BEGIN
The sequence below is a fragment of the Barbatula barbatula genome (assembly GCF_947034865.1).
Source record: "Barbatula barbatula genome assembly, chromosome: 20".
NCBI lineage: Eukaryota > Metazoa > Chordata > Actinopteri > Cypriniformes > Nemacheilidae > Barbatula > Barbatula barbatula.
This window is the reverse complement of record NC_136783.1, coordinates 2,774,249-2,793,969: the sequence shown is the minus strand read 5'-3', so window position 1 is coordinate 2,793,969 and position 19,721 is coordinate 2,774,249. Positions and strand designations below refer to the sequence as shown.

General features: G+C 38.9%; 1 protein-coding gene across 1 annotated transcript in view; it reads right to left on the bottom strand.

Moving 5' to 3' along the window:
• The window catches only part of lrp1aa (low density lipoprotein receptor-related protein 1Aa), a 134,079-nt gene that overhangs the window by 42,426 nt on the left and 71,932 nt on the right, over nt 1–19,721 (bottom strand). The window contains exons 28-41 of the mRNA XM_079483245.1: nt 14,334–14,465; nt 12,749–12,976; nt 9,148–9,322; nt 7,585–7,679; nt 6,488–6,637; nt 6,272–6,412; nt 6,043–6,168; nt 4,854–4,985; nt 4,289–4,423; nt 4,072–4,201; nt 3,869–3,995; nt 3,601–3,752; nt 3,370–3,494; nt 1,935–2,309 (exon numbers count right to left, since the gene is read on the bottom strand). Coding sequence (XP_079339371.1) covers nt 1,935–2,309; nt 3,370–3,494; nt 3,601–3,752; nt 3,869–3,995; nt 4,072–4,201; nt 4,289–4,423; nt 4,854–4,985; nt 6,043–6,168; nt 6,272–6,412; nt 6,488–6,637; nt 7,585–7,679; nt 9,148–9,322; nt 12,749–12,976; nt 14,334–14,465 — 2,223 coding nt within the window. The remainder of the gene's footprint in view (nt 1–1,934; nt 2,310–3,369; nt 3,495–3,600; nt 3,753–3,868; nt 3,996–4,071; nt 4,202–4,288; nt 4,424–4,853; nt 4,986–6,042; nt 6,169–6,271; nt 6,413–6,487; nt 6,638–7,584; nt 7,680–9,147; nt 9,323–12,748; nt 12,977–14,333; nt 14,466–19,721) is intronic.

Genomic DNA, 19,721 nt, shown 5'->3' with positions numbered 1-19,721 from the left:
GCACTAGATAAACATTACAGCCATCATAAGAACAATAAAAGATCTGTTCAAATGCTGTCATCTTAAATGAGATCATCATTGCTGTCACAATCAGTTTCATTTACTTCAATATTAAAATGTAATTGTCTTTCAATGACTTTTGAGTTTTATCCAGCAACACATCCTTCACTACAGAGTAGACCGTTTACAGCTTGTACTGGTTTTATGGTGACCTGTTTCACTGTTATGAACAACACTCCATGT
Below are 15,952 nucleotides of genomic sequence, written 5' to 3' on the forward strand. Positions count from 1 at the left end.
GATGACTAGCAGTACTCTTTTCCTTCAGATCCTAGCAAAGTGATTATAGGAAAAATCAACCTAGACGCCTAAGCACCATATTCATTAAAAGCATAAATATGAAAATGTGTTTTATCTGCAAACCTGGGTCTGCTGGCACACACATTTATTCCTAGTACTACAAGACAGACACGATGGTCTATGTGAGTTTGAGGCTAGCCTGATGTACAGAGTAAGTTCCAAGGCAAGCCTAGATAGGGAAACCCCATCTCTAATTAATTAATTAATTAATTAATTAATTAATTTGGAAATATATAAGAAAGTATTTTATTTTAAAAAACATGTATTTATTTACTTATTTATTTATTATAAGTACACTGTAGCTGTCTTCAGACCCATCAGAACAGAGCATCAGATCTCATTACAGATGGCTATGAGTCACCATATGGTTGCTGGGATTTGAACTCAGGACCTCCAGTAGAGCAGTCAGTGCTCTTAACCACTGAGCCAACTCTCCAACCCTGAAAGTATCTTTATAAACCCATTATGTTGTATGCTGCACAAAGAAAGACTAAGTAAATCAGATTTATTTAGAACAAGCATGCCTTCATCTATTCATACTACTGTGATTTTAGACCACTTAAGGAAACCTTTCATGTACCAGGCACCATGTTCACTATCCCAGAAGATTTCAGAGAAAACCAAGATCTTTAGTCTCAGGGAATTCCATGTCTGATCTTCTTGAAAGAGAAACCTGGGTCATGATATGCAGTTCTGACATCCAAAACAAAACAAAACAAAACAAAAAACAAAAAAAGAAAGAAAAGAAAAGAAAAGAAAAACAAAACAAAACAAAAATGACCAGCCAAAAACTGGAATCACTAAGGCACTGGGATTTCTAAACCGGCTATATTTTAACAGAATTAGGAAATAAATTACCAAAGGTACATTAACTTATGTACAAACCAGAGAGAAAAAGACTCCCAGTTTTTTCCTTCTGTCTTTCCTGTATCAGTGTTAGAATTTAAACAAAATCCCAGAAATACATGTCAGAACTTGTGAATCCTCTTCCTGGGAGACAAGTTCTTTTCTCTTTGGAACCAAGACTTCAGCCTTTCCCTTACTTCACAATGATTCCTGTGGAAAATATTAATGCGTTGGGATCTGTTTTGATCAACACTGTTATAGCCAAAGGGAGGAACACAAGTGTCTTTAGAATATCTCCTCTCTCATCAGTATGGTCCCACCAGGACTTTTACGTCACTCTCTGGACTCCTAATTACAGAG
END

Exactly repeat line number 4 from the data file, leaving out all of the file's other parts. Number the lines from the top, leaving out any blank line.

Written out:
This window is the reverse complement of record NC_136783.1, coordinates 2,774,249-2,793,969: the sequence shown is the minus strand read 5'-3', so window position 1 is coordinate 2,793,969 and position 19,721 is coordinate 2,774,249. Positions and strand designations below refer to the sequence as shown.